15 Common Edible Weeds You Probably Have in Your Yard

15 weed
  1. Bittercress (Cardamine hirsuta): A small, leafy green with a peppery taste, perfect for spicing up salads.
  2. Chickweed (Stellaria media): Known for its bright green leaves, chickweed is great in salads and rich in phosphorus, calcium, and iron.
  3. Dandelions (Taraxacum officinale and Taraxacum erythrospermum): The tender leaves add a tangy flavor to salads, and their flowers can be eaten raw or used in dandelion wine.
  4. Dead-nettle (Lamium purpureum): A purple-flowered plant whose leaves can be cooked or eaten raw.
  5. Dock (Rumex crispus – curly dock and Rumex obtusifolius – broad-leaved dock): Features large, tangy leaves that can be cooked like spinach.
  6. Henbit (Lamium amplexicaule): Offers a mild, grassy flavor and can be used in salads or as a cooked green.
  7. Japanese honeysuckle (Lonicera japonica): Has sweet nectar and can be used to make tea or syrup.
  8. Lamb’s quarters (Chenopodium album and Chenopodium berlandieri): A nutritious green, containing three times the calcium and twice the nutrients of spinach.
  9. Pigweed Amaranth (Amaranthus spp.): Can be used similarly to spinach, both raw and cooked.
  10. Plantain (Plantago spp.): The leaves are best eaten young and can be used in salads or as a cooked green.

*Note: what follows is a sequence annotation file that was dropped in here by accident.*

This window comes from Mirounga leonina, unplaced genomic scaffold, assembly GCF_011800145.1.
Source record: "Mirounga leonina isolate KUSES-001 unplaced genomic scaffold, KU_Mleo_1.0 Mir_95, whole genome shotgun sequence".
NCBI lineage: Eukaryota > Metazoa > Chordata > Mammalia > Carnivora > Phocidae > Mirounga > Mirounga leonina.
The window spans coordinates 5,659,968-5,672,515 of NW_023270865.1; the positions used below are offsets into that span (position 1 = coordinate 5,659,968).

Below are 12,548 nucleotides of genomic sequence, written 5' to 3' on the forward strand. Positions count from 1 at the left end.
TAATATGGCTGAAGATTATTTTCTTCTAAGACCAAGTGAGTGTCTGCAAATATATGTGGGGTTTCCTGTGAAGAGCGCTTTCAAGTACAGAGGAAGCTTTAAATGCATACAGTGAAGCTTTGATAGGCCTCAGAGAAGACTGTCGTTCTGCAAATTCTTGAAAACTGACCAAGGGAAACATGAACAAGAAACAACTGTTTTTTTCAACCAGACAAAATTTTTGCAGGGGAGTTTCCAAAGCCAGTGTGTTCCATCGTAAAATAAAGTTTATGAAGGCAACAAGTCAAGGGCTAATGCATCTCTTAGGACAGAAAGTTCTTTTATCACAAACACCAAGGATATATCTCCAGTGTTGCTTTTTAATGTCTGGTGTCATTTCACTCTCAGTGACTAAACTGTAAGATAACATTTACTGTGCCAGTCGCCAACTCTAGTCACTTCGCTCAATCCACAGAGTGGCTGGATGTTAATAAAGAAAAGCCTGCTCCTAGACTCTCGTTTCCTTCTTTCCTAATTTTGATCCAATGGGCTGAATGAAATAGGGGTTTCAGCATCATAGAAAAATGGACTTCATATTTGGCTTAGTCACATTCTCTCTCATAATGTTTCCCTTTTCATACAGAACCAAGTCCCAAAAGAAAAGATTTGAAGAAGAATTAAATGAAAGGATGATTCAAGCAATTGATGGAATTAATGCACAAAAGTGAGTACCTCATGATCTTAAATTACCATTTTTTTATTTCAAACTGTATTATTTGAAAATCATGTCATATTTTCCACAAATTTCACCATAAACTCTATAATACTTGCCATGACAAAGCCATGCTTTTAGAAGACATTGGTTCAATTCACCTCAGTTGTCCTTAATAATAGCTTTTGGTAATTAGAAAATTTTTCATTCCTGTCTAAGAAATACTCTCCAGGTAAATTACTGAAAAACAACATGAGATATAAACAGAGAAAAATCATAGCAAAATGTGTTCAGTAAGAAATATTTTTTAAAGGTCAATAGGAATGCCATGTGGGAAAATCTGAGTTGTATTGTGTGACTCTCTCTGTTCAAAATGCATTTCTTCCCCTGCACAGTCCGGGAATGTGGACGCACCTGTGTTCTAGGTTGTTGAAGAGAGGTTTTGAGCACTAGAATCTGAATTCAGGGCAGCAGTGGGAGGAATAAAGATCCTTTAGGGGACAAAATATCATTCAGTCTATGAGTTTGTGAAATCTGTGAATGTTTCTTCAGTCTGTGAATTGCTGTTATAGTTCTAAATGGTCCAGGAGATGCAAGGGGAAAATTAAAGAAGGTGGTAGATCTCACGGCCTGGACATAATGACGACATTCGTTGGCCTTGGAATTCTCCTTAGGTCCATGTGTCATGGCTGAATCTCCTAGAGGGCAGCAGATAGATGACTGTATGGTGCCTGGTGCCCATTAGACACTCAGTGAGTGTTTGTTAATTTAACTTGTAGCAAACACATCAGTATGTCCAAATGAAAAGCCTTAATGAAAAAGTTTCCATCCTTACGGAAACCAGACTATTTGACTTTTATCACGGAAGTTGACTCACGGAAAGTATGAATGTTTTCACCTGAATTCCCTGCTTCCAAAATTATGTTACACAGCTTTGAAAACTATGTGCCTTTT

11. Purslane (Portulaca oleracea): A succulent weed rich in omega-3 fatty acids, vitamins, and minerals, with a flavor akin to spinach and okra.
  12. Sheep sorrel (Rumex acetosella): Has a lemony flavor and is best mixed with other greens in salads.
  13. Stinging nettle (Urtica dioica): Must be cooked to remove stinging hairs, and is high in vitamins and minerals.
  14. Thistle (Cirsium horridulum and others): While tough, the inner pith can be eaten raw or cooked.
  15. Shepherd’s purse (Capsella bursa-pastoris): Named for its heart-shaped seed pods, it’s best eaten as a cooked green before the seed pods develop.
a bowl of edible herbs

Additional Edible Weeds Not in the Top 15:

  • Amaranth
  • Burdock
  • Chicory
  • Cress
  • Curly Dock
  • Galinsoga
  • Garlic mustard
  • Stinging Nettles
  • Violets and Viola
  • Wild Garlic
  • Wood Sorrel

Safety First:

a bowl for washing the herbs
  • Always positively identify plants before consumption.
  • Avoid foraging in areas that may have been treated with chemicals or are frequented by animals.
  • When in doubt, consult local experts or resources like James A. Duke’s “Handbook of Edible Weeds”.

This guide serves as an introduction to the world of edible weeds, highlighting some common varieties that might be found in your yard. Each plant offers unique flavors and nutritional benefits, and can be a wonderful addition to your diet. However, always remember to forage responsibly and safely.

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